Searching using col_name IS NULL will use indexes if col_name is indexed.

Any index that doesn’t span all AND levels in the WHERE clause is not used to optimize the query. In other words, to be able to use an index, a prefix of the index must be used in every AND group.

The following WHERE clauses use indexes:

… WHERE index_part1=1 AND index_part2=2 AND other_column=3
  /* index = 1 OR index = 2 */
… WHERE index=1 OR A=10 AND index=2
  /* optimized like “index_part1=’hello'” */
… WHERE index_part1=’hello’ AND index_part3=5
  /* Can use index on index1 but not on index2 or index3 */
… WHERE index1=1 AND index2=2 OR index1=3 AND index3=3;

These WHERE clauses do not use indexes:

  /* index_part1 is not used */
… WHERE index_part2=1 AND index_part3=2
  /* Index is not used in both AND parts */
… WHERE index=1 OR A=10
  /* No index spans all rows */
… WHERE index_part1=1 OR index_part2=10

Sometimes MySQL will not use an index, even if one is available. One way this occurs is when the optimizer estimates that using the index would require MySQL to access a large percentage of the rows in the table. (In this case, a table scan is probably much faster, because it will require many fewer seeks.) However, if such a query uses LIMIT to only retrieve part of the rows, MySQL will use an index anyway, because it can much more quickly find the few rows to return in the result.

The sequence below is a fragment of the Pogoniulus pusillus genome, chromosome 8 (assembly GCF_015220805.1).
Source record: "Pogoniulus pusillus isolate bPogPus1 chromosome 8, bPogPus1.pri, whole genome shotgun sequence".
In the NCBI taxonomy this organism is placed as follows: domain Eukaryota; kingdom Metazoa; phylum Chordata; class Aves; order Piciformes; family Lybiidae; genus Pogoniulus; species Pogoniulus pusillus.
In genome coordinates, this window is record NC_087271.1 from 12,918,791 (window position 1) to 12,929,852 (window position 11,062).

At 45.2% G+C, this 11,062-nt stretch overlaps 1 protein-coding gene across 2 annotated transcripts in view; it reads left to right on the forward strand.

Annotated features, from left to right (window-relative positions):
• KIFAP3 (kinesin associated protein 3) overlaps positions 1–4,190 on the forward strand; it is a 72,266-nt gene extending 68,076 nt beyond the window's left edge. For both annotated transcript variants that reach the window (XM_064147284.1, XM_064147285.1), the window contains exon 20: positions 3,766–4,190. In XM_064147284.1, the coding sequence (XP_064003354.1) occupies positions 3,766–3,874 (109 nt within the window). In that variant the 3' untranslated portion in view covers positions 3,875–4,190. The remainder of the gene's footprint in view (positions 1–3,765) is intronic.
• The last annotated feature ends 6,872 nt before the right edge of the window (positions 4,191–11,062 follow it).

Hash indexes have somewhat different characteristics than those just discussed:

  • They are used only for = or <=> comparisons (but are very fast).

  • The optimizer cannot use a hash index to speed up ORDER BY operations. (This type of index cannot be used to search for the next entry in order.)

  • MySQL cannot determine approximately how many rows there are between two values (this is used by the range optimizer to decide which index to use). This may affect some queries if you change a MyISAM table to a hash-indexed MEMORY table.